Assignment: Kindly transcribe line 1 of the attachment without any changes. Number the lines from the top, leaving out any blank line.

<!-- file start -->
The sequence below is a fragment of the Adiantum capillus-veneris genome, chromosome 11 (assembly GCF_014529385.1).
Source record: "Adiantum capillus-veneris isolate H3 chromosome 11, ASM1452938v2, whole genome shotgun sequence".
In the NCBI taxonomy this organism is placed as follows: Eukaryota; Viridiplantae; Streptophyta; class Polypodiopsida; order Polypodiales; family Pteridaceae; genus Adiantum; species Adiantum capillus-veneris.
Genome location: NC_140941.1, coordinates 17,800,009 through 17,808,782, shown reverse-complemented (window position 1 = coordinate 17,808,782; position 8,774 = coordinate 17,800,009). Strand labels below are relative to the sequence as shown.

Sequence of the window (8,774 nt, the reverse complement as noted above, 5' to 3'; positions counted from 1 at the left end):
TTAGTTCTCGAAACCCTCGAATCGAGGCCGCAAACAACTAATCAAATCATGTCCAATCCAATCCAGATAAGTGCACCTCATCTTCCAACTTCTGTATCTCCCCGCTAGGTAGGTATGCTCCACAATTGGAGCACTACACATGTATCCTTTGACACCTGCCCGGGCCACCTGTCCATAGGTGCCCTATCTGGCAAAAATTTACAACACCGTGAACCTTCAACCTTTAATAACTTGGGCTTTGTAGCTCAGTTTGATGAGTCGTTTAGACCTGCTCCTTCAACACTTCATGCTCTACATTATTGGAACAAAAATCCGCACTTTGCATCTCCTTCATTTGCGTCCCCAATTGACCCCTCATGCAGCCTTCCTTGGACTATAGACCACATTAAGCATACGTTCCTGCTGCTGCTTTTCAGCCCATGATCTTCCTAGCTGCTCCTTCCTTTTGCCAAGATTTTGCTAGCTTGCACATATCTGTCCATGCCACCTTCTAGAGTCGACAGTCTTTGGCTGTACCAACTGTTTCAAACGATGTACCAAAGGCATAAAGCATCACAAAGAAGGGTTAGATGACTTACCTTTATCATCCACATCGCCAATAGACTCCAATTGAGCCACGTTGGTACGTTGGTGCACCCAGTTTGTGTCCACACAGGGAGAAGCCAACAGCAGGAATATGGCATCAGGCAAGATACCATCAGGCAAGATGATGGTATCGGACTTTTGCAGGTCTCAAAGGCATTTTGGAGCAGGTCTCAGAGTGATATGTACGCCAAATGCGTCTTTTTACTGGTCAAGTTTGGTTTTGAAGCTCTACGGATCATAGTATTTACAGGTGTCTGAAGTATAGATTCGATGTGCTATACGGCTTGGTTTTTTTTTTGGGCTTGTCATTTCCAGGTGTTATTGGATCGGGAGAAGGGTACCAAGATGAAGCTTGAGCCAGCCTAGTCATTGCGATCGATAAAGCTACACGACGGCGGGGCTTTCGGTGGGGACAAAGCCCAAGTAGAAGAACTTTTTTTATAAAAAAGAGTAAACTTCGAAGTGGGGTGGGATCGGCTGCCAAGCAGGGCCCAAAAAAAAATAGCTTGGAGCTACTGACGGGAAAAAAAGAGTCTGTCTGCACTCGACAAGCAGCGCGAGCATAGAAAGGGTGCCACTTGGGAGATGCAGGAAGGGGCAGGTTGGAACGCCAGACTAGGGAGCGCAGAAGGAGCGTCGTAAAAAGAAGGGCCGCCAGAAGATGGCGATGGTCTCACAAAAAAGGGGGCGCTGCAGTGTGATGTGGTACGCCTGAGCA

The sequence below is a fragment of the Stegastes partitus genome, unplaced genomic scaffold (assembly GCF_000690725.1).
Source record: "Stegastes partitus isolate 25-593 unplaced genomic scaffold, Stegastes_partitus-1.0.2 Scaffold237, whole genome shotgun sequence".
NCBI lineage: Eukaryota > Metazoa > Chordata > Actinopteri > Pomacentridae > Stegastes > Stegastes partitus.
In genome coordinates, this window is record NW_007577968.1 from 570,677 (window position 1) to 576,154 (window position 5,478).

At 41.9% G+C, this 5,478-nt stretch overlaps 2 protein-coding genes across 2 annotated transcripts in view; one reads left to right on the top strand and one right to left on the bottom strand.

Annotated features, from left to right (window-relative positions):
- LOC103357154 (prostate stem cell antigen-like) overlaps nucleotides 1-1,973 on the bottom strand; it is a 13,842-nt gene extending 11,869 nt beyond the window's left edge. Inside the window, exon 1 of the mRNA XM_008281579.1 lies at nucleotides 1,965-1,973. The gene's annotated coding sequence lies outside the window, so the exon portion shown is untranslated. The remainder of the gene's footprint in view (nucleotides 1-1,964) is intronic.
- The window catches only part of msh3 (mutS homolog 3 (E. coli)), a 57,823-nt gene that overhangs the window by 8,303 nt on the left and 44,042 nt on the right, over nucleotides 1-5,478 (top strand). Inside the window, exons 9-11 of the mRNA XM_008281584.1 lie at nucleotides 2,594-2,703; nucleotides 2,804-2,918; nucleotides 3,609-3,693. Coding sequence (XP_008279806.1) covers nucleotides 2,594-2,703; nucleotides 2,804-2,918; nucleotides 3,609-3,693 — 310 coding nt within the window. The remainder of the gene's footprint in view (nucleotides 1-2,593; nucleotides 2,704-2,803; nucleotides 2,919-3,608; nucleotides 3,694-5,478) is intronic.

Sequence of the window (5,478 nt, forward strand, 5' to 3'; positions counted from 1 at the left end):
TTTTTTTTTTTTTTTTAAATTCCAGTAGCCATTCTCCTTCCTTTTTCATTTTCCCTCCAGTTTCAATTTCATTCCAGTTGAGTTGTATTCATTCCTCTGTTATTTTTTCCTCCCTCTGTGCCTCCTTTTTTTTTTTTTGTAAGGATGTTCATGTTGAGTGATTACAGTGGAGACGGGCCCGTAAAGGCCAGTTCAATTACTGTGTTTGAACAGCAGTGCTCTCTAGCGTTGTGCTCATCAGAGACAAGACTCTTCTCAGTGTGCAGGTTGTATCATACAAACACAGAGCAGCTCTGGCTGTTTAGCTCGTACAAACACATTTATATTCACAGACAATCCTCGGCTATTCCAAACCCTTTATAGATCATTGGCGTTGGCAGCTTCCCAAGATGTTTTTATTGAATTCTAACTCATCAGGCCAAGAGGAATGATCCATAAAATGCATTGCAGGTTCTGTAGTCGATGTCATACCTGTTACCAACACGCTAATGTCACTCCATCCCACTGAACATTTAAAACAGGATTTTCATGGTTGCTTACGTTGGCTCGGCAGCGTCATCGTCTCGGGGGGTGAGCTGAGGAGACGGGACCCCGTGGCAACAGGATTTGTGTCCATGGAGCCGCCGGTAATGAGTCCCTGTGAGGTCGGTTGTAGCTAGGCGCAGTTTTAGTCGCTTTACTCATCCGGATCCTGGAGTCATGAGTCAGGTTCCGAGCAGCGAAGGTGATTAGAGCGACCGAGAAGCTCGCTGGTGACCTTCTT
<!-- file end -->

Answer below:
The sequence below is a fragment of the Adiantum capillus-veneris genome, chromosome 11 (assembly GCF_014529385.1).